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Facebook launches Portal: is now the right time to be putting cameras into people’s living rooms?

On Monday, Facebook launched Portal, a brand new hardware product designed to facilitate consumer conference calling. But on the back of the company’s biggest ever data breach, criticism of the device has already been high. 

For a full look at Facebook Portal in action, check out this video article from the BBC’s Silicon Valley correspondent, Dave Lee.




But for the purposes of time, let’s explain the product in this way: it’s a physical video calling device designed to evolve home communications beyond the likes of Echo Show or standard FaceTiming on your iPhone. It boasts the latest HD and AI technology, and there are two versions available – a 15 incher priced at US$349, and a 10 incher at $199. The artificial intelligence means that the camera follows you around room, making for an altogether more frivolous video calling experience than say an iPad, which without the AI bells and whistles is effectively what this new device is.

On the surface of things, this looks like a smart move. We’ve talked many times in recent months about the need for media companies to invest in physical world platforms, be that in the shape of events and experiences, or through tangible products such as the Apple iPhone, Amazon Alexa, or Nintendo Switch.

And certainly for Facebook, a company which incurred the biggest single day loss in US stock market history in July while iPhone-sale aficionado Apple was busy becoming a trillion dollar company, shifting a few physical units could well prove to be a useful way to stabilise the stock price, at least in the short-term.

Still, there’s no getting away from the fact that this particular product feels slightly bereft of innovation. Is it just an iPad with a swanky camera? Maybe. And for a company that has longsince built its name on digital advancements, jumping onto the physical hardware bandwagon at this stage feels a little, well, old skool. With software now available to facilitate video conferencing on pretty much any existing screen you can think of, why invest in the hardware of another one?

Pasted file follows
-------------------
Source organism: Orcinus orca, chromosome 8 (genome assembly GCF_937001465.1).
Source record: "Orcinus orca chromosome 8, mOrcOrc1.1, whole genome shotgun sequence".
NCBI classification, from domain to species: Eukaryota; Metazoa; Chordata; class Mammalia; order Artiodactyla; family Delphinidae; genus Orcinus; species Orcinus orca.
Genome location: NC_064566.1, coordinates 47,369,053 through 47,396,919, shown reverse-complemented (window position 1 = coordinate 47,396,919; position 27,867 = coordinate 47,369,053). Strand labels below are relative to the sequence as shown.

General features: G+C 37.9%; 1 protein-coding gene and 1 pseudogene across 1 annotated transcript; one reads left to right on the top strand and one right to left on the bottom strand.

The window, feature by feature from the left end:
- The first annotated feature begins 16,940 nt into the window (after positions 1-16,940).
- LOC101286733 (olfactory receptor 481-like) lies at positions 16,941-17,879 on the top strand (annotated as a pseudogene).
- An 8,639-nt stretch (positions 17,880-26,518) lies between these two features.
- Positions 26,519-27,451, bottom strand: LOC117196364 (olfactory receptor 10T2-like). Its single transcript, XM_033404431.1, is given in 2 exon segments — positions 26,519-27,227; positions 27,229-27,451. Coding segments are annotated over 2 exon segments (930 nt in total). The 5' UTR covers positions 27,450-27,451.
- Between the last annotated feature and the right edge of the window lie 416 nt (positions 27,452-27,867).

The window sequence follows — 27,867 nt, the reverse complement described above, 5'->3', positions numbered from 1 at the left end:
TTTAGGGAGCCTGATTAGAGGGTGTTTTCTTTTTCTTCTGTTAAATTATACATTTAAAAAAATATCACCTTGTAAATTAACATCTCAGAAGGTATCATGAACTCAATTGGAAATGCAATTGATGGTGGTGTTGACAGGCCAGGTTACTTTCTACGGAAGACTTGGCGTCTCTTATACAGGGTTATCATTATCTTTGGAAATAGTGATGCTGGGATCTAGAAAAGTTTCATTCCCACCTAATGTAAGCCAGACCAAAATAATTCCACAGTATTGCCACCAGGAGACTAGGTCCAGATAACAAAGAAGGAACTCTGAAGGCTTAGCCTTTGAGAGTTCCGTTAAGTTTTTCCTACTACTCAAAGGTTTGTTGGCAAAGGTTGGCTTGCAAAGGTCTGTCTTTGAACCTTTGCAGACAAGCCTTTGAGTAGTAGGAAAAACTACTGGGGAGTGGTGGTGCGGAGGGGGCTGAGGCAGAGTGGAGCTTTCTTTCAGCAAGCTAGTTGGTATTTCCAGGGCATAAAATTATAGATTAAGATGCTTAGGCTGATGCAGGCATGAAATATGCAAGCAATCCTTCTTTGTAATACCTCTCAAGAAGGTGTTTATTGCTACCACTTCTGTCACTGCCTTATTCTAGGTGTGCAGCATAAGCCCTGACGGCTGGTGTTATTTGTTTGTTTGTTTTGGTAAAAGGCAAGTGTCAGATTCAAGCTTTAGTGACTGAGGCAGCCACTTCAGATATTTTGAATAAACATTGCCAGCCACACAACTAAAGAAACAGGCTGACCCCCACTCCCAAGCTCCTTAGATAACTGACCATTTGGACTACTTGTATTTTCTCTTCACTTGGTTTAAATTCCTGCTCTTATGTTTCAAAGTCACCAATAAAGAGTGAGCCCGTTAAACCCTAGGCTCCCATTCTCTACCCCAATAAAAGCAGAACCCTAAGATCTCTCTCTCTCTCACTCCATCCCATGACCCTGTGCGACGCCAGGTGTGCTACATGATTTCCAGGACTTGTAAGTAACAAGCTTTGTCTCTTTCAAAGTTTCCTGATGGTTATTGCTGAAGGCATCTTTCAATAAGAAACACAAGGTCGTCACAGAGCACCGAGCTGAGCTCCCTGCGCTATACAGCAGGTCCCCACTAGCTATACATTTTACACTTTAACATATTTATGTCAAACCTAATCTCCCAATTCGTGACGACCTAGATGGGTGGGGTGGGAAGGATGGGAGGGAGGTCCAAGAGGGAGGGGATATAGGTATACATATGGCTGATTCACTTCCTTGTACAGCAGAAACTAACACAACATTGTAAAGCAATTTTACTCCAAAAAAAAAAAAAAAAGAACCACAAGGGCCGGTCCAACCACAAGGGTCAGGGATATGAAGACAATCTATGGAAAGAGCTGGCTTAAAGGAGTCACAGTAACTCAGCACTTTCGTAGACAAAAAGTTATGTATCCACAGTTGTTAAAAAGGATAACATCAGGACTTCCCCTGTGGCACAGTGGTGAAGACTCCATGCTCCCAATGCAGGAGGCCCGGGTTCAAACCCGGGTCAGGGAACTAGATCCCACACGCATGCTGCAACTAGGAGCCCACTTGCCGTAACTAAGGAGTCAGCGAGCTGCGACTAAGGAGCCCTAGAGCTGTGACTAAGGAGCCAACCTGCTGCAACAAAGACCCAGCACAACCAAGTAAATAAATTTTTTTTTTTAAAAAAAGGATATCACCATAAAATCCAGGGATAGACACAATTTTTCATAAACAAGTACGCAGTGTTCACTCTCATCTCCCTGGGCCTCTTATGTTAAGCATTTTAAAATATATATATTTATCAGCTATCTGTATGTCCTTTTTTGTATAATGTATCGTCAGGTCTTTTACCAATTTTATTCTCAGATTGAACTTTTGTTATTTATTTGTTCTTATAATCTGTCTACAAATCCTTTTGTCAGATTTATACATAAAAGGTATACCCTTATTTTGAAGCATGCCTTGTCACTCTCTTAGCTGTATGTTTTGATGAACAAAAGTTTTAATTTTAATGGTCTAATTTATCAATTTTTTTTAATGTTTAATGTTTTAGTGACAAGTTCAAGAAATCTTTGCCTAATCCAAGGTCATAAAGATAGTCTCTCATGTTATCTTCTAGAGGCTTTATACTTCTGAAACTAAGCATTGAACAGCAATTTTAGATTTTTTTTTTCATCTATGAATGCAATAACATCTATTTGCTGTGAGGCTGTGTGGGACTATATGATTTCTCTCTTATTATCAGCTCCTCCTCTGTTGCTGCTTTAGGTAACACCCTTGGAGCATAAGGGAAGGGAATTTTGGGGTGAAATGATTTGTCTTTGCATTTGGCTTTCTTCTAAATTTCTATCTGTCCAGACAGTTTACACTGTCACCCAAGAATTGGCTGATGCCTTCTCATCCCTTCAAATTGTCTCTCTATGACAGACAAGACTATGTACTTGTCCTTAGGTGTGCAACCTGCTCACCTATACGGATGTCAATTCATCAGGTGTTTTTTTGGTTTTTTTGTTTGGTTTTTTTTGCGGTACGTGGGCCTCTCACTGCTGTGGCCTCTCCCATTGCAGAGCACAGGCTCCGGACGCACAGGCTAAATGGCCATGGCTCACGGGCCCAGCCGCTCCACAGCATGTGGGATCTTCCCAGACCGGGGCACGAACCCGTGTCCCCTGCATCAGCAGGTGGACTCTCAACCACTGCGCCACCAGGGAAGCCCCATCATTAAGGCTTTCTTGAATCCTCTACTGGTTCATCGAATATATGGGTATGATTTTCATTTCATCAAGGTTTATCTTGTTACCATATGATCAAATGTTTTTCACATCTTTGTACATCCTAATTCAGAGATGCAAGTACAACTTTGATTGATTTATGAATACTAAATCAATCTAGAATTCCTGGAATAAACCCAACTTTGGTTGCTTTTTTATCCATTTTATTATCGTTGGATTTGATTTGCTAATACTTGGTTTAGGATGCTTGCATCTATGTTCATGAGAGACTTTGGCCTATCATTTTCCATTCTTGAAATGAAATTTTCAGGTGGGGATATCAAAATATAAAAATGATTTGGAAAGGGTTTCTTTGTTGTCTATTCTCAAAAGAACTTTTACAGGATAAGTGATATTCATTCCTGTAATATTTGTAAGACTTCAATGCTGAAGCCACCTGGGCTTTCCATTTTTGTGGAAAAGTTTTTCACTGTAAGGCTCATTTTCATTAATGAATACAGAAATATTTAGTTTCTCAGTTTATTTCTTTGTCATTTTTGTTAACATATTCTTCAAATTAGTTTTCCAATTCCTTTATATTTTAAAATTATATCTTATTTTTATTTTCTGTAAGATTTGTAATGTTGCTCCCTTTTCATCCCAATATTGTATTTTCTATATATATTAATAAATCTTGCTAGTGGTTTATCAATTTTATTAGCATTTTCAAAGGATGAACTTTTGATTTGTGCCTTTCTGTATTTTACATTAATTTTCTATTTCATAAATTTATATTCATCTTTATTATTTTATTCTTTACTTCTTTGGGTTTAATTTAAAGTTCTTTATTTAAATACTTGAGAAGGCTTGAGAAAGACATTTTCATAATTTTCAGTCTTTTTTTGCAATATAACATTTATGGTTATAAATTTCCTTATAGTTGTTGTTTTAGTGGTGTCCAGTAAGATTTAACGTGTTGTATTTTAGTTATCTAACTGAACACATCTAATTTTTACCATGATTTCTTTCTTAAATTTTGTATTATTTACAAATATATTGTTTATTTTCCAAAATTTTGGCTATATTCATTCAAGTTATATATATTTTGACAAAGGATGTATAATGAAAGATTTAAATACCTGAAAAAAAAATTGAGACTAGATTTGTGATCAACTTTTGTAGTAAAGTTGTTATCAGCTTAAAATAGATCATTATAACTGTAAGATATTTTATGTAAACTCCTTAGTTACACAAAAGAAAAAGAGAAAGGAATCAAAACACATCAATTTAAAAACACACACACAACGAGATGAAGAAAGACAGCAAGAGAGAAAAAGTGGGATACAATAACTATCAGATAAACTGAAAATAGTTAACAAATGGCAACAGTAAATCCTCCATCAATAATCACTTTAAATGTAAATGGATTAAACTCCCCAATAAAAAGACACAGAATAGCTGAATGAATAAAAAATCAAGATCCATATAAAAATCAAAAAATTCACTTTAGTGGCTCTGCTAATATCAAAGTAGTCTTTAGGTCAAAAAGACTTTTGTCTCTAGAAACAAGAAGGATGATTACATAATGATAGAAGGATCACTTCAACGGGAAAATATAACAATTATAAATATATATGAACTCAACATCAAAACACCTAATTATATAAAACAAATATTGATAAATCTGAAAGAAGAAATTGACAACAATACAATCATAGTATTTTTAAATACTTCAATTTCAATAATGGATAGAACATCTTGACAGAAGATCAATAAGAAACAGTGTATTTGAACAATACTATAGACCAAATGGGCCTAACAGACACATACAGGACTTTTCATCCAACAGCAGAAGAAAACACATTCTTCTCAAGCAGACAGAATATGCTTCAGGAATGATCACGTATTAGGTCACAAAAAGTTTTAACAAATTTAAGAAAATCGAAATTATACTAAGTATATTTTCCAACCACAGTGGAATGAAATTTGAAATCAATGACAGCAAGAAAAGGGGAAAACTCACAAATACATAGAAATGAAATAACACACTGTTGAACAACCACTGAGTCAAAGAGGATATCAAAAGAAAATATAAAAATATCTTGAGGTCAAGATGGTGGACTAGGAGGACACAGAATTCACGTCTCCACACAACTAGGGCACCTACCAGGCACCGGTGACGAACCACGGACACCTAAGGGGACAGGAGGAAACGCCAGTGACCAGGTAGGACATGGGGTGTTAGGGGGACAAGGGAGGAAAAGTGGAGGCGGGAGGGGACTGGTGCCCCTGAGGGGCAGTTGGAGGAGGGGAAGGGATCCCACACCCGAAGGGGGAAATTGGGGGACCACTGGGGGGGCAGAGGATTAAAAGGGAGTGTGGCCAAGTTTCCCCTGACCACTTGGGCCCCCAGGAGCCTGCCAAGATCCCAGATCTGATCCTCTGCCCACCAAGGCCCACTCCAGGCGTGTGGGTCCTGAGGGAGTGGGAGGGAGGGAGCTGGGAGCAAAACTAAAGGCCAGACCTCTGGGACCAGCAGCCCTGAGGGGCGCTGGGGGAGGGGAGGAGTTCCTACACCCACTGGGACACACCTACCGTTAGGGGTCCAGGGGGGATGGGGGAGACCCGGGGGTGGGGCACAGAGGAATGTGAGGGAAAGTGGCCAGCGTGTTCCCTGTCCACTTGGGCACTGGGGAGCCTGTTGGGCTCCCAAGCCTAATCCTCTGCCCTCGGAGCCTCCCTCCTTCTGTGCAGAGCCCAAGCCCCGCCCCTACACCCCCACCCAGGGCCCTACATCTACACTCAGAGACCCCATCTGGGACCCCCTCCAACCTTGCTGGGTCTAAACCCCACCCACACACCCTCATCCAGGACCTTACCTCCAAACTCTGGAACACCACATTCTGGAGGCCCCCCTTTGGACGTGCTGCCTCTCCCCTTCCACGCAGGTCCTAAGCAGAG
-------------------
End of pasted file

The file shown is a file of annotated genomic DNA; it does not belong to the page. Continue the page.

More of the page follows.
The Facebook bet on Portal appears to be being made on its advanced camera technology, and that raises a second problem.

Portal duo ()



TechCrunch reported the story yesterday under the headline, ‘Facebook, are you kidding?’ The sub-head was even more telling: 

Facebook, champion of bad timing

As many users are looking for ways to compartmentalize or scale back their reliance on Facebook, the company has invited itself into the home. Portal is voice activated, listening for a cue-phrase (in this case “Hey Portal) and leverages Amazon’s Alexa voice commands, as well. The problem is that plenty of users are already creeped out enough by Alexa’s always-listening functionality and habit of picking up snippets of conversation from the next room over. It may have the best social graph in the world, but in 2018 people are looking to use Facebook for less — not more.

At a time when Facebook is still cleaning up the debris from the biggest data-breach in the company’s history, and Mark Zuckerberg is being paraded around Congressional hearings for all the world to see, an in-home Facebook video camera/voice activated device has been instantly met with privacy concerns. The brand is just not where it used to be.

Which is where the two main issues with Facebook Portal converge. In an age when people are looking to use Facebook and wider social media platforms less, the company’s attempt to invite itself round for a chat and a cup of tea in your living room for the rock bottom price of $199 (the latest iPhone is so far being touted round about the $1,000 mark) we are arguably now reaching a tipping point in the perception of the company from intimidating, to desperate.

Physical unit sales should mean a supple short-term revenue stream for the Facebook share-price, and right now Mark Zuckerberg knows that is what he needs to keep investors interested. But this is definitely the playing of a ‘Get out of Jail Free’ card by a company that is now in the Yahoo, rather than the Snapchat stage of its development. Ultimately, throwing an upgraded iPad at the situation is not going to be enough to save the brand, privacy concerns or no.

More like this

Media Voices podcast: Facebook WTF?

Facebook exits the newsroom: where does that leave publishers?

What now with Facebook and the digital media business model?

The relationship between publishers and platforms: fixing what was broken and other lessons

Dump Facebook publishing, boost revenue, adopt chatbots: media report

Facebook’s first print magazine - will it ‘Grow’ (or go up in smoke?)

Chart of the week: UK students rather check Facebook than traditional media for news

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